Facta, the investigative Japanese financial magazine that first exposed wrongdoing at Olympus, has shut down an English version aimed at investors worldwide after the accounting scandal emerged two years ago.
Excerpt Facta was an English language publication set up after its Japanese parent, Facta, broke news of the £1.1 billion scandal three months before former Olympus CEO Michael Woodford blew the whistle and contacted the world’s media.
Woodford first learned of financial irregularities after being alerted to the contents of the Japanese article in July 2011.
But, as he did not speak Japanese, he had to turn to a businessman he knew to help him translate the story into English.
In the following weeks, Woodford wrote six letters to boardroom colleagues, warning them of the potential implications.
And on 14 October 2011, after a boardroom bust-up, the whistleblower was fired and fled Japan on the first plane out of Tokyo.
Olympus was found to have hidden massive investment losses by disguising them in the company’s accounts.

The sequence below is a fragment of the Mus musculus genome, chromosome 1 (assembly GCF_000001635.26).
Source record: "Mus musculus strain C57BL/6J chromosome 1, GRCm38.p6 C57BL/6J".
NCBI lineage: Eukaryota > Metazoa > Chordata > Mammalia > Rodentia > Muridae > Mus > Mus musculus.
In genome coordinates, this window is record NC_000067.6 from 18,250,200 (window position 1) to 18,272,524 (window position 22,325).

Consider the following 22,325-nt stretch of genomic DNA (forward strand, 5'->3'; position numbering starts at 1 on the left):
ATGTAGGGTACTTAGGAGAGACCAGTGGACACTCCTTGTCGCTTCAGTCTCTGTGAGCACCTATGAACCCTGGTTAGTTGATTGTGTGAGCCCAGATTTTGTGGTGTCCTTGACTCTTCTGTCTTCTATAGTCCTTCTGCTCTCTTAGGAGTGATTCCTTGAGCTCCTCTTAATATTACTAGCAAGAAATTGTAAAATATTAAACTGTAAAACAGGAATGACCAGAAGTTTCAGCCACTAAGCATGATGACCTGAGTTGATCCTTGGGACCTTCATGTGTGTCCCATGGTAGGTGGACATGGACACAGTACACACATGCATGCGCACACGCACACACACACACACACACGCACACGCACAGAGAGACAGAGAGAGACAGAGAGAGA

After his dismissal, Woodford blamed Japan’s corporate culture and much of the ‘self-censoring’ Japanese media for an apparent reluctance to follow-up Facta‘s story.
Former Olympus chairman Tsuyoshi Kikukawa, along with former executive vice-president Hisashi Mori and Hideo Yamada, a former Olympus auditor, were given suspended jail sentences.
Excerpt Facta delivered selected articles in English, on subscription. However, its September issue was the last and its support desk shut down on 31 October.
A message posted on the Facta website reads: ‘Except Facta started on a trial basis after our scoop that revealed the Olympus scandal that symbolized the two lost decades, because foreign investors and media needed the most recent information published by the Japanese version of Facta magazine.’
It adds: ‘Over the past two years, it has become difficult for us to cover and fulfil our foreign subscribers’ needs in the current style of Excerpt Facta because their needs have diversified.’